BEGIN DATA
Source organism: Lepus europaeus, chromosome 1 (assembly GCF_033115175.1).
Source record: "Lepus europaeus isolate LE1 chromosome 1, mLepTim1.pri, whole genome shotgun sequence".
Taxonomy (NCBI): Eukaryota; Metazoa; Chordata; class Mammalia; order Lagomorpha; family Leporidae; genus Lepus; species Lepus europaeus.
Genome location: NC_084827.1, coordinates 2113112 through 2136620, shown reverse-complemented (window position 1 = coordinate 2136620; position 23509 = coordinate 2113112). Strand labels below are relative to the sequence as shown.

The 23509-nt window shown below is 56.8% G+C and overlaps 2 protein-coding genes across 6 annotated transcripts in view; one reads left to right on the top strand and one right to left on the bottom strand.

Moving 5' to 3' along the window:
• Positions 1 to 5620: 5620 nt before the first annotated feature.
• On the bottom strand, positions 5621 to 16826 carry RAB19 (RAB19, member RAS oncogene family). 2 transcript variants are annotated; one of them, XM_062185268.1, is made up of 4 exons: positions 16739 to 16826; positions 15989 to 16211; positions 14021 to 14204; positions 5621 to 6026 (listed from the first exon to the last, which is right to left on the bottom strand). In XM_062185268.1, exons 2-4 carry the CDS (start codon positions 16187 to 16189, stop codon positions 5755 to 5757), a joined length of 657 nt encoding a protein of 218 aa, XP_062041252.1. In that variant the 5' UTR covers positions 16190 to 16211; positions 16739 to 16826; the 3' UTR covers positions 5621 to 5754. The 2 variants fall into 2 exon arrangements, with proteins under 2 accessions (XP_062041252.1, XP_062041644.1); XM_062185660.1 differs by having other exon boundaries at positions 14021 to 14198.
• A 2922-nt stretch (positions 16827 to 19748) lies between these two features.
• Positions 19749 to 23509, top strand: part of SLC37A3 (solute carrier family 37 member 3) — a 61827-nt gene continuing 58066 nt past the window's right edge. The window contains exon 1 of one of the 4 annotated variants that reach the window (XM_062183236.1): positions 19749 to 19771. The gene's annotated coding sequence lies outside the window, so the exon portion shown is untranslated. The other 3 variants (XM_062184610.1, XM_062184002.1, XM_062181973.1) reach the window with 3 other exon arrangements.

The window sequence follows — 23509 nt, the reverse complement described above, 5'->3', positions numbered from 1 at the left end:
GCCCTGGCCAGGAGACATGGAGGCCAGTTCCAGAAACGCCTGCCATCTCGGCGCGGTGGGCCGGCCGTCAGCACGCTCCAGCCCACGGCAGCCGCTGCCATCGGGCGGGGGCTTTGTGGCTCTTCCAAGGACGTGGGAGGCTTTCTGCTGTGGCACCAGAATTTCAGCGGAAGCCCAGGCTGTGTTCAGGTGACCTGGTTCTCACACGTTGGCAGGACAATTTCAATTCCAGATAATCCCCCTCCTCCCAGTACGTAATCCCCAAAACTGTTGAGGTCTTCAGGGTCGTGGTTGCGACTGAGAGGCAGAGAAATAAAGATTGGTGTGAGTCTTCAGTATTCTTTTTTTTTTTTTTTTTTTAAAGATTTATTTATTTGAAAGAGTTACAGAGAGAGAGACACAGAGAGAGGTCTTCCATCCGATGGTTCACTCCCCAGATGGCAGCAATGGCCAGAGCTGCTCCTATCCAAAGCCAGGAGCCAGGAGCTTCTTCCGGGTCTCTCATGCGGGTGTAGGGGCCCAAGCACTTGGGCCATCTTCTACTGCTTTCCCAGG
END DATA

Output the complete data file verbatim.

Source organism: Lepus europaeus, chromosome 1 (assembly GCF_033115175.1).
Source record: "Lepus europaeus isolate LE1 chromosome 1, mLepTim1.pri, whole genome shotgun sequence".
Taxonomy (NCBI): Eukaryota; Metazoa; Chordata; class Mammalia; order Lagomorpha; family Leporidae; genus Lepus; species Lepus europaeus.
Genome location: NC_084827.1, coordinates 2113112 through 2136620, shown reverse-complemented (window position 1 = coordinate 2136620; position 23509 = coordinate 2113112). Strand labels below are relative to the sequence as shown.

The 23509-nt window shown below is 56.8% G+C and overlaps 2 protein-coding genes across 6 annotated transcripts in view; one reads left to right on the top strand and one right to left on the bottom strand.

Moving 5' to 3' along the window:
• Positions 1 to 5620: 5620 nt before the first annotated feature.
• On the bottom strand, positions 5621 to 16826 carry RAB19 (RAB19, member RAS oncogene family). 2 transcript variants are annotated; one of them, XM_062185268.1, is made up of 4 exons: positions 16739 to 16826; positions 15989 to 16211; positions 14021 to 14204; positions 5621 to 6026 (listed from the first exon to the last, which is right to left on the bottom strand). In XM_062185268.1, exons 2-4 carry the CDS (start codon positions 16187 to 16189, stop codon positions 5755 to 5757), a joined length of 657 nt encoding a protein of 218 aa, XP_062041252.1. In that variant the 5' UTR covers positions 16190 to 16211; positions 16739 to 16826; the 3' UTR covers positions 5621 to 5754. The 2 variants fall into 2 exon arrangements, with proteins under 2 accessions (XP_062041252.1, XP_062041644.1); XM_062185660.1 differs by having other exon boundaries at positions 14021 to 14198.
• A 2922-nt stretch (positions 16827 to 19748) lies between these two features.
• Positions 19749 to 23509, top strand: part of SLC37A3 (solute carrier family 37 member 3) — a 61827-nt gene continuing 58066 nt past the window's right edge. The window contains exon 1 of one of the 4 annotated variants that reach the window (XM_062183236.1): positions 19749 to 19771. The gene's annotated coding sequence lies outside the window, so the exon portion shown is untranslated. The other 3 variants (XM_062184610.1, XM_062184002.1, XM_062181973.1) reach the window with 3 other exon arrangements.

The window sequence follows — 23509 nt, the reverse complement described above, 5'->3', positions numbered from 1 at the left end:
GCCCTGGCCAGGAGACATGGAGGCCAGTTCCAGAAACGCCTGCCATCTCGGCGCGGTGGGCCGGCCGTCAGCACGCTCCAGCCCACGGCAGCCGCTGCCATCGGGCGGGGGCTTTGTGGCTCTTCCAAGGACGTGGGAGGCTTTCTGCTGTGGCACCAGAATTTCAGCGGAAGCCCAGGCTGTGTTCAGGTGACCTGGTTCTCACACGTTGGCAGGACAATTTCAATTCCAGATAATCCCCCTCCTCCCAGTACGTAATCCCCAAAACTGTTGAGGTCTTCAGGGTCGTGGTTGCGACTGAGAGGCAGAGAAATAAAGATTGGTGTGAGTCTTCAGTATTCTTTTTTTTTTTTTTTTTTTAAAGATTTATTTATTTGAAAGAGTTACAGAGAGAGAGACACAGAGAGAGGTCTTCCATCCGATGGTTCACTCCCCAGATGGCAGCAATGGCCAGAGCTGCTCCTATCCAAAGCCAGGAGCCAGGAGCTTCTTCCGGGTCTCTCATGCGGGTGTAGGGGCCCAAGCACTTGGGCCATCTTCTACTGCTTTCCCAGG